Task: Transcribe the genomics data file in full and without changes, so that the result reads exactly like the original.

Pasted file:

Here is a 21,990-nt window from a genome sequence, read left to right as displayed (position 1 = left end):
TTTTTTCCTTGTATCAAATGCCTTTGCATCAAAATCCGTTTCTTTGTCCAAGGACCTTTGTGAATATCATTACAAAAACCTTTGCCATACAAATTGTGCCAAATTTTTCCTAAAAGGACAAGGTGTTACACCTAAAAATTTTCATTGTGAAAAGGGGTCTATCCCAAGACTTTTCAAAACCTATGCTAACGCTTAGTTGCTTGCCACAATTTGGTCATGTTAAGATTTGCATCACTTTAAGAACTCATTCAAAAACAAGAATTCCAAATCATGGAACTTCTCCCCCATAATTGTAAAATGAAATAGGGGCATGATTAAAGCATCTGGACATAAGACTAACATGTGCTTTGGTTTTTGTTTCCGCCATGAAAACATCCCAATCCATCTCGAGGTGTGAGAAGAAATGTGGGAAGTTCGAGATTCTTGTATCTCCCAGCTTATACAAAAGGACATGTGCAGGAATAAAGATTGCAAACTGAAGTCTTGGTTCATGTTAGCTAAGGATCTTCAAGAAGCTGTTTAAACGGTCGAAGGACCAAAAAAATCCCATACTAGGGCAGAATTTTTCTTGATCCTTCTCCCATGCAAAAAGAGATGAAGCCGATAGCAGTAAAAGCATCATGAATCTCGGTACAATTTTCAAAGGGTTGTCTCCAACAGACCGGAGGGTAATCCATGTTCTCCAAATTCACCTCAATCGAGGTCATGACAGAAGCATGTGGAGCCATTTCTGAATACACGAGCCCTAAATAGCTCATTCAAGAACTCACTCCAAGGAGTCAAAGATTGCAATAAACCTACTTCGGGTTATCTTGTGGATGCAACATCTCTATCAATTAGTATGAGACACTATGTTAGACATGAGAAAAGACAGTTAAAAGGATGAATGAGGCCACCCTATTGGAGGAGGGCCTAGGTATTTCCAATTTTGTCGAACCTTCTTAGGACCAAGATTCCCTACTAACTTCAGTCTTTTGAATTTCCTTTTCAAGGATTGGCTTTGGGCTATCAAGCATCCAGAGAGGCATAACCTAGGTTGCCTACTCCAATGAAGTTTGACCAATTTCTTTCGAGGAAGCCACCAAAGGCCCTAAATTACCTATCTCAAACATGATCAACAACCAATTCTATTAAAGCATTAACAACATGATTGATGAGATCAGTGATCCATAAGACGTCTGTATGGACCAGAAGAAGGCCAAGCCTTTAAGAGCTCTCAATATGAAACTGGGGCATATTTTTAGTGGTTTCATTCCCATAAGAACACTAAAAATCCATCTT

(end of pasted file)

Here is a 21,990-nt window from a genome sequence, read left to right as displayed (position 1 = left end):
TTTTTTCCTTGTATCAAATGCCTTTGCATCAAAATCCGTTTCTTTGTCCAAGGACCTTTGTGAATATCATTACAAAAACCTTTGCCATACAAATTGTGCCAAATTTTTCCTAAAAGGACAAGGTGTTACACCTAAAAATTTTCATTGTGAAAAGGGGTCTATCCCAAGACTTTTCAAAACCTATGCTAACGCTTAGTTGCTTGCCACAATTTGGTCATGTTAAGATTTGCATCACTTTAAGAACTCATTCAAAAACAAGAATTCCAAATCATGGAACTTCTCCCCCATAATTGTAAAATGAAATAGGGGCATGATTAAAGCATCTGGACATAAGACTAACATGTGCTTTGGTTTTTGTTTCCGCCATGAAAACATCCCAATCCATCTCGAGGTGTGAGAAGAAATGTGGGAAGTTCGAGATTCTTGTATCTCCCAGCTTATACAAAAGGACATGTGCAGGAATAAAGATTGCAAACTGAAGTCTTGGTTCATGTTAGCTAAGGATCTTCAAGAAGCTGTTTAAACGGTCGAAGGACCAAAAAAATCCCATACTAGGGCAGAATTTTTCTTGATCCTTCTCCCATGCAAAAAGAGATGAAGCCGATAGCAGTAAAAGCATCATGAATCTCGGTACAATTTTCAAAGGGTTGTCTCCAACAGACCGGAGGGTAATCCATGTTCTCCAAATTCACCTCAATCGAGGTCATGACAGAAGCATGTGGAGCCATTTCTGAATACACGAGCCCTAAATAGCTCATTCAAGAACTCACTCCAAGGAGTCAAAGATTGCAATAAACCTACTTCGGGTTATCTTGTGGATGCAACATCTCTATCAATTAGTATGAGACACTATGTTAGACATGAGAAAAGACAGTTAAAAGGATGAATGAGGCCACCCTATTGGAGGAGGGCCTAGGTATTTCCAATTTTGTCGAACCTTCTTAGGACCAAGATTCCCTACTAACTTCAGTCTTTTGAATTTCCTTTTCAAGGATTGGCTTTGGGCTATCAAGCATCCAGAGAGGCATAACCTAGGTTGCCTACTCCAATGAAGTTTGACCAATTTCTTTCGAGGAAGCCACCAAAGGCCCTAAATTACCTATCTCAAACATGATCAACAACCAATTCTATTAAAGCATTAACAACATGATTGATGAGATCAGTGATCCATAAGACGTCTGTATGGACCAGAAGAAGGCCAAGCCTTTAAGAGCTCTCAATATGAAACTGGGGCATATTTTTAGTGGTTTCATTCCCATAAGAACACTAAAAATCCATCTT